If I had to single out one of these as my favorite -- or my daughter's favorite -- I couldn't. They all fit the bill at varying times, depending on our moods, and the type of song we feel like singing.

That said, a common thread in most of the songbooks discussed here is that they contain a variety of songs, on a number of topics, and many of them offer activity-type songs that allow the children to get involved in the music. And that's what it's all about, right?


Terry Kluytmans is a single mom who lives on Vancouver Island, BC, Canada, with her daughter, Tiana. Her Web site, KIDiddles, is devoted to the topic of children's music. It contains the lyrics to over 500 songs, games and fingerplays, as well as album reviews, artist interviews, and more.

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Musical Notes: Songwriting Contests & Market Information

For Up-To-Date listings, please go to:

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Songwriter In Profile: Doug Barr

How did you get involved in writing and performing children's music?

In the late 70's my then-girlfriend was a ECE grad working in a day care.  I'd been down to LA a few times trying to 'peddle' my adult music-demos but it was the disco age, (and i wasn't quite as good as I thought I was), so i came home and started volunteering at her day care to sing for the kids.  It was fun. I decided to do more volunteering but first i had to learn, so - I dropped in to the music for children program at the North York Public Library Bayview Branch and watched an expert. Sharon Hampson, later of Sharon, Lois and Bram.  Soon after, Sharon was resigning her classes to record their 1st SL&B album.  Guess who she called to take over her classes?  Hey!  A paying gig.  i did well.  Kept the enrollment growing for the next four years, learned the craft of interactive singing (and songwriting) for kids, branched out and recorded my 1st children's album, PLAY ALL DAY, in 1985.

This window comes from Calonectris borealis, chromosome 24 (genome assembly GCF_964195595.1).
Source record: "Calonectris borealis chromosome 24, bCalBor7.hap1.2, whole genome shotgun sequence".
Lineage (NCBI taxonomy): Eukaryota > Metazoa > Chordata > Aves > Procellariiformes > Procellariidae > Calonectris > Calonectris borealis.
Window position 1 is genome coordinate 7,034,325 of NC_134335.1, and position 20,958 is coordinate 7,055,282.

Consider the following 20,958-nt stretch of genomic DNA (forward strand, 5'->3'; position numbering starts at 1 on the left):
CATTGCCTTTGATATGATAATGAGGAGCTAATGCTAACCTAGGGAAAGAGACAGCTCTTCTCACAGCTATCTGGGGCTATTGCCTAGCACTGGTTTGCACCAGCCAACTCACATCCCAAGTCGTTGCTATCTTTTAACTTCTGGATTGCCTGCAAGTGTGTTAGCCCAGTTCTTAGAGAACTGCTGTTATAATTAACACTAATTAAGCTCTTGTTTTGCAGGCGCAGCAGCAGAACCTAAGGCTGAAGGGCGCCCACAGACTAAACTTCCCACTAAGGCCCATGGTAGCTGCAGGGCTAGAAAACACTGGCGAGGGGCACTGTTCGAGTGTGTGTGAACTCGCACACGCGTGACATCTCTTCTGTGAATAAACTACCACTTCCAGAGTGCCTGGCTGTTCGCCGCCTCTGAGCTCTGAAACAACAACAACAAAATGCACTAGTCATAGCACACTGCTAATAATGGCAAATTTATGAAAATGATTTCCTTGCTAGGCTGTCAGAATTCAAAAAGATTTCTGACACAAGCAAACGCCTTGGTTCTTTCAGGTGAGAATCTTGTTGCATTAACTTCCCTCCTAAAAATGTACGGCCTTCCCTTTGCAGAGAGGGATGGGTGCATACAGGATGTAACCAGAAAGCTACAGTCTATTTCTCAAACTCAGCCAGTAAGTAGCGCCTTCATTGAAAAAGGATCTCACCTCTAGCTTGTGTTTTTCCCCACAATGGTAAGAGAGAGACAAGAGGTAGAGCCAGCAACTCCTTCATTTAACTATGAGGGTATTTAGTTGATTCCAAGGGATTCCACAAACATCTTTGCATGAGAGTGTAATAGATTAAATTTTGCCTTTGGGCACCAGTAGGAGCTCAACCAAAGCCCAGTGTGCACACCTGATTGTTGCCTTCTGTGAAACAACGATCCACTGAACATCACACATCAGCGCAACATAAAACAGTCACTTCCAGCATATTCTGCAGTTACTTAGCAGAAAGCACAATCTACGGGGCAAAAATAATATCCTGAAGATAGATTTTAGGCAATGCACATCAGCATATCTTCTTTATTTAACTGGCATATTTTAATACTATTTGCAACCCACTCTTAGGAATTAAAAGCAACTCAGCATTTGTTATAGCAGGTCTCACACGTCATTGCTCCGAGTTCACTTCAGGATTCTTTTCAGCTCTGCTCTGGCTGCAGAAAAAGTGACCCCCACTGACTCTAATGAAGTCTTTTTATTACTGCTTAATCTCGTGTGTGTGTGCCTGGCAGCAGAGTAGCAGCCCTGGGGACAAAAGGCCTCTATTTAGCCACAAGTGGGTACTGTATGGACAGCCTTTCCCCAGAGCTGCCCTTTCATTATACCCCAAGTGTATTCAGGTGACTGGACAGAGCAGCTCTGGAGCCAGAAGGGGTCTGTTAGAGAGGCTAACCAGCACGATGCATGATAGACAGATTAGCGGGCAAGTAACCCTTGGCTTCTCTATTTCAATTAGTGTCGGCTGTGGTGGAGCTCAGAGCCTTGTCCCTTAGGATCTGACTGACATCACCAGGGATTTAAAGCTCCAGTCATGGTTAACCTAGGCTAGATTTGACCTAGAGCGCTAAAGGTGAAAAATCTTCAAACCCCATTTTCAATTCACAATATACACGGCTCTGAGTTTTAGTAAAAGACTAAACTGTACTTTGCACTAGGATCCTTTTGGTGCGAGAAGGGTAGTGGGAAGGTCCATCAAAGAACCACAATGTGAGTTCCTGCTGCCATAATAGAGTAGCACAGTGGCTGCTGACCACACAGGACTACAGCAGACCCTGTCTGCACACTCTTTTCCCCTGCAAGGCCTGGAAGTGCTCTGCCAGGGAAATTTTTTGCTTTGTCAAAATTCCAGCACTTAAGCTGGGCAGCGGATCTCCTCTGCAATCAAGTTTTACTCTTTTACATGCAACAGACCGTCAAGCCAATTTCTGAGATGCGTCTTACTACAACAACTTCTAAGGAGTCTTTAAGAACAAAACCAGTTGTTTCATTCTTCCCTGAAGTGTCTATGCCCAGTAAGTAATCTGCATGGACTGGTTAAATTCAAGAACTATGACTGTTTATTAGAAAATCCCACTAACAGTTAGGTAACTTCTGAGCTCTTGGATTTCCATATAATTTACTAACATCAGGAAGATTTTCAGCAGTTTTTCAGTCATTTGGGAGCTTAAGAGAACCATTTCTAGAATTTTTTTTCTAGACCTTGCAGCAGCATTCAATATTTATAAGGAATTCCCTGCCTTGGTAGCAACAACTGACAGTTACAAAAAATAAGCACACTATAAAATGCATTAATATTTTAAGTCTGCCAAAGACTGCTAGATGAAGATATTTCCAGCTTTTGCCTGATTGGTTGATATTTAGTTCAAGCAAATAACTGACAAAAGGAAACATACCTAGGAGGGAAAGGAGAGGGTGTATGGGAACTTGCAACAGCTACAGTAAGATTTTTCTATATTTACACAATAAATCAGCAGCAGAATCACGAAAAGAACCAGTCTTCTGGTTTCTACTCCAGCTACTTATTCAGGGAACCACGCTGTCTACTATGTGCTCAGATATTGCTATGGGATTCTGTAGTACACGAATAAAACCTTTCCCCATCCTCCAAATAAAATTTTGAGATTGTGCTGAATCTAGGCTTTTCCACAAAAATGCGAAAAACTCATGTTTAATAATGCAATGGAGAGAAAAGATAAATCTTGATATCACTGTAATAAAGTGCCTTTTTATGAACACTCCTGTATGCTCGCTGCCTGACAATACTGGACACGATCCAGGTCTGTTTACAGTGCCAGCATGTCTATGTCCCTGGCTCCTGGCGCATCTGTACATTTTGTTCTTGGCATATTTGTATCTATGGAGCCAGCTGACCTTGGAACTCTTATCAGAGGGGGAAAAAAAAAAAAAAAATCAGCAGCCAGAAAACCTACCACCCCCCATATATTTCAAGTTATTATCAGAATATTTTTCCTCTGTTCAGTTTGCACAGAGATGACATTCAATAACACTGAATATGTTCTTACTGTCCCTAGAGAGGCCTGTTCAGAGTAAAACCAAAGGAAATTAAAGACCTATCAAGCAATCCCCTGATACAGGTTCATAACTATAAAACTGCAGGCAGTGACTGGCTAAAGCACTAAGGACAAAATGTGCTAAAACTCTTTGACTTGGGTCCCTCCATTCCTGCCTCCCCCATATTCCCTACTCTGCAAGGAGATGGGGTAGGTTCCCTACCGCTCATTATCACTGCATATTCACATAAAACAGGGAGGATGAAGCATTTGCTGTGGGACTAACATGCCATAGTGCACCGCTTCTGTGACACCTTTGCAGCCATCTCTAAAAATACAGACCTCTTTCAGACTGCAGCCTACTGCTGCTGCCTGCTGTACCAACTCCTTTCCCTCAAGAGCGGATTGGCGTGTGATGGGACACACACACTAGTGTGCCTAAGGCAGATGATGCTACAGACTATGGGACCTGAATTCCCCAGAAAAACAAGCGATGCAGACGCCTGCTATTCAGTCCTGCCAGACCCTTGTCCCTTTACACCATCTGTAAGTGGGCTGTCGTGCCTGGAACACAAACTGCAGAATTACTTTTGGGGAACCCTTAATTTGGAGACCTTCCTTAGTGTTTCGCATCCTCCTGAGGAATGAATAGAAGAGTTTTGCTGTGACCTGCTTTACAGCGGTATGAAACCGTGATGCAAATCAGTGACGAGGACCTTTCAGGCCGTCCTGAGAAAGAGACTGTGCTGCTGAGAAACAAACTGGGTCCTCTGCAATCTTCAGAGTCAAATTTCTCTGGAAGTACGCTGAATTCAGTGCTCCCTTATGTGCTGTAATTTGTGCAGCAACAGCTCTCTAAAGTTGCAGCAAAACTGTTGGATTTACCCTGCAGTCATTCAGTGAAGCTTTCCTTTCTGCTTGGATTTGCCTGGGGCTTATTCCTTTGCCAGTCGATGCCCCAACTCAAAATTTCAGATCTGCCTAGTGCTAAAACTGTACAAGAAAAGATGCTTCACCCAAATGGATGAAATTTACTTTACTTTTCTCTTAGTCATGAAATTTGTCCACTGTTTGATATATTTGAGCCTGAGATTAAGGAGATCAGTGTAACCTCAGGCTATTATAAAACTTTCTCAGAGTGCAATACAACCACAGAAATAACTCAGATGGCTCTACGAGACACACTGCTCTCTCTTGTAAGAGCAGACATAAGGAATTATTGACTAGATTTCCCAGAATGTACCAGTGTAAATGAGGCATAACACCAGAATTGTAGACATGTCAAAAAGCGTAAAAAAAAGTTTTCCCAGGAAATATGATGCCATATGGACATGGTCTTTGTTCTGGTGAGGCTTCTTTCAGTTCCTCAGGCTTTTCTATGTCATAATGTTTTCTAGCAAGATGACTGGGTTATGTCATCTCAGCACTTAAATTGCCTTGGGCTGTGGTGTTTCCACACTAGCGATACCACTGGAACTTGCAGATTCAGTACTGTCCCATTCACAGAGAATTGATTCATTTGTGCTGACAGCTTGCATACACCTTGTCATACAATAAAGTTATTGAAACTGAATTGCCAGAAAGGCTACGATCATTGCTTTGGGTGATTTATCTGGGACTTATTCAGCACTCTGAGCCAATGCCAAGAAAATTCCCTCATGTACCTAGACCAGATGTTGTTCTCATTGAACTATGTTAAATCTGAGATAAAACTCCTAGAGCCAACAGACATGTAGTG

What do you think are the differences and similarities between making music for adults and making music for children? How do you make those differences work for you?

Good question.  Main thing:  in children's music you can be as stylistically varied as you want.  In adult's, you need a "sound' or a "style" that is somewhat more consistant and identifable. Especially if you're after a record contract.  I find this quite liberating when writing for children because you can follow the muse anywhere it takes you without conditions or censorship of ideas.  It's more fun because you don't worry about sounding 'profound' or 'topical' lyrically.  I only wish my adult writing was as 'good' as my children's writing.  With the adult, for the reasons mentioned, I 'think' too much.   With children's it's more like 'Cat-In-The-Hat' word association which brings up very funny imagery somethings.  

Can you tell me a little bit more about the thought processes you go through before you start writing a kids song? You mention writing about kids' fears and helping them to laugh about them.  Are there any other "tricks" you find work really well?

Start with a good title.  It will suggest a direction.  For example, here are some new working titles for my next album which I haven't written for yet:

1/  Sophie in the Sunlight
2/  Sleepy Tooth Susan
3/  Crack in the Wall 

Do you remember a performance and/or song of yours that was really successful and do you have any thoughts on why it was successful? Likewise, how about performances and/or songs that really bombed?  (We all have off days, right? ;))  What do you think happened?

I get it.  This is a "best  experience/worst experience question. Okay let me think ...

The best?  Got it!  Many years ago we played at a school.  well, the teacher had been playing my tapes in preparation for the concert.  Our signature song is called "Dinosaur Chomp!  2 or 3 other artists cover it, but i wrote it.  It's a big favourite so when we sang it during the show, 300 school kids sang along word for word.  They were louder than we were. It was pretty exciting.